Carol Anne Duffy’s poetry given new power by Lucia Lucas and Ragazze Quartet.
Mid-century Modern is all the rage these days, and Tom W Green’s opera The World’s Wife, taps into the musical equivalent of the style. There’s something about it that puts you in mind of Peter Maxwell Davies’ 1960s music dramas, or Luciano Berio’s vocal works. Green’s compositional techniques for the piece, though, pull in his interest in jazz, and contemporary sound looping techniques, as well as drawing on quotes and inspiration from female composers through the ages (Barbara Strozzi, Clara Schumann, Elisabeth Lutyens). The work’s 21st century credentials are further displayed in its choice of text – 11 of former Poet Laureate Carol Ann Duffy’s set of 31 poems about women in history and fable, The World’s Wife.
Originally commissioned by the Mavron quartet as a song cycle for soprano and string quartet, it was converted into an opera for its initial 2017 performance. Tuesday’s outing saw the addition of a further layer of gender politics in the work’s adaptation for transgender baritone Lucia Lucas, who shared the stage with the Dutch Ragazze Quartet.
Directed by Jorinde Keesmaat, with scenography by Sammy Van den Heuvel, and dramaturgy by Lalina Goddard, it’s a simple yet powerful production; the five protagonists, dressed in symbolic and provocative red use all of the stage, moving a set of large blocks to portray a house, seating, beds, foxholes, avenues, wells and a dressing table, lit minimally to present a world of stark contrasts. The quartet are full actors in the drama, and when they pick up their instruments to play (which they do without scores) it feels casual and instinctive, as though they are simply using their instruments to speak along with the text delivered by Lucas. Props are minimal yet make their presence felt – water is used throughout, and most symbolically for ‘Pilate’s Wife’, and, in ‘Salome’, Lucas begins to tear up large bags of soil, scattering them over the stage, such that its pungent aroma fills the auditorium.
“There’s something about it that puts you in mind of Peter Maxwell Davies’ 1960s music dramas, or Luciano Berio’s vocal works”
Lucas herself gives a tour de force performance, and Green’s writing allows all of her baritone range to be explored from the deep, rich vibrant delivery of the word ‘wolf’ in ‘Little Red Cap’ through a deliberately strained, mocking tone for ‘Mrs Aesop’, a coquettish cabaret style for ‘Salome’, and some quiet, high, mezza voce work in ‘Medusa’ and ‘Anne Hathaway’. Although there are moments of near-lyricism, much of the vocal delivery is in lengthy passages of quasi-recitative whose twisting lines also augment the impressive demonstration of range and technique. Occasionally, passages are electronically looped so that (particularly in the section ‘Wives Choir Texts’) Lucas either echoes herself, or becomes a kind of polyphonic chorus.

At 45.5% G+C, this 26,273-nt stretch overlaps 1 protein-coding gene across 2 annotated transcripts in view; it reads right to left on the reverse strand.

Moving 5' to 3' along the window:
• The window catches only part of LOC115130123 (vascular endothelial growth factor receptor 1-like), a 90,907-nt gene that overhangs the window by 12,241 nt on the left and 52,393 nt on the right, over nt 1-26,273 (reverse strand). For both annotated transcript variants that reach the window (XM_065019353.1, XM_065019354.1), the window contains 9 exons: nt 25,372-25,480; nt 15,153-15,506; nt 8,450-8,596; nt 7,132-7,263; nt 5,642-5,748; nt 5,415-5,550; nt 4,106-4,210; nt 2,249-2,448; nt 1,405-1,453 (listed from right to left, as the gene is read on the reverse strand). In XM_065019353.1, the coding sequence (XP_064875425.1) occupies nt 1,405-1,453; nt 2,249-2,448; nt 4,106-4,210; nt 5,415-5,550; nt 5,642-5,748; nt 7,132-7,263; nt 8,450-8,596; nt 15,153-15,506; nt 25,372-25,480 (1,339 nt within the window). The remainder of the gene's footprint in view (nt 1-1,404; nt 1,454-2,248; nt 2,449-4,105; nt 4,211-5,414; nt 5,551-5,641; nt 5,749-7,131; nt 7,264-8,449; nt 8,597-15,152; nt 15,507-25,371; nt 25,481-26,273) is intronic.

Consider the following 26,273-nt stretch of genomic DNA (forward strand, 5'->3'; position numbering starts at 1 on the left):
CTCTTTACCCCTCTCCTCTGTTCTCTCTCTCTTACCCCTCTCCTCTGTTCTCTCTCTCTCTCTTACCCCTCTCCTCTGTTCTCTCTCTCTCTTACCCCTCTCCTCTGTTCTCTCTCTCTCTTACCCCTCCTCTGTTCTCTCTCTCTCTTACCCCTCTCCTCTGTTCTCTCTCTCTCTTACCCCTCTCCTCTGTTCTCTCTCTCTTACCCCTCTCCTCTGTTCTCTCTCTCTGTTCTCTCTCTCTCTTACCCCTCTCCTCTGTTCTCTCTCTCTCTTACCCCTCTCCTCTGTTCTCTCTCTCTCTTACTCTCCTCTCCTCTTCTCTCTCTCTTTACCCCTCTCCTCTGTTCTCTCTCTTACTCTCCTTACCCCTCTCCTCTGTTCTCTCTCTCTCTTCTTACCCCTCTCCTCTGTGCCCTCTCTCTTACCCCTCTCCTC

The instrumental music has a sparsity to it, and isn’t always from the full quartet – over the first four numbers, the four instruments gradually join the ensemble, such that the first, ‘Little Red Cap’, is just Lucas and a solo violin. The ‘quotes’ are used sparely: a 19th century feel is added to ‘Queen Herod’ and ‘Mrs Icarus’, or a Baroque vibe to ‘Medusa’, all are slightly – if a little obviously – mutated through notes sliding into dissonance.
It’s a piece that you want to like, but can’t quite, and the final take away is that it is more impressive than beautiful. Politically, its message is right on the nose (albeit that the newly added section at the end – in which, over a swirl of misty looped strings, we hear snippets of dialogue from each of the performers about their gender and sexuality – while necessary and powerful, slaps on with a trowel the messages that Duffy’s text in the context of this performance has been painting with a fine brush). The performances are eloquent and, at times, breathtaking; the production has a powerful impact on the senses; the messages around women’s roles are necessary, topical and cogent; Duffy’s text is brilliant – it is sharp, observant, witty, and, above all the work of a poet who is mistress of her craft. And yet; and yet. Although the music is clever, it fails to inspire; you become weary of the long, angular, directionless lines of recitative that make up so much of the vocal work – notwithstanding their accomplished delivery. The historical pastiches are artful, but always feel a little too forced and bolted on. In the end, ironically (or, perhaps appositely), it is the music – a male contribution to the endeavour – that is found wanting.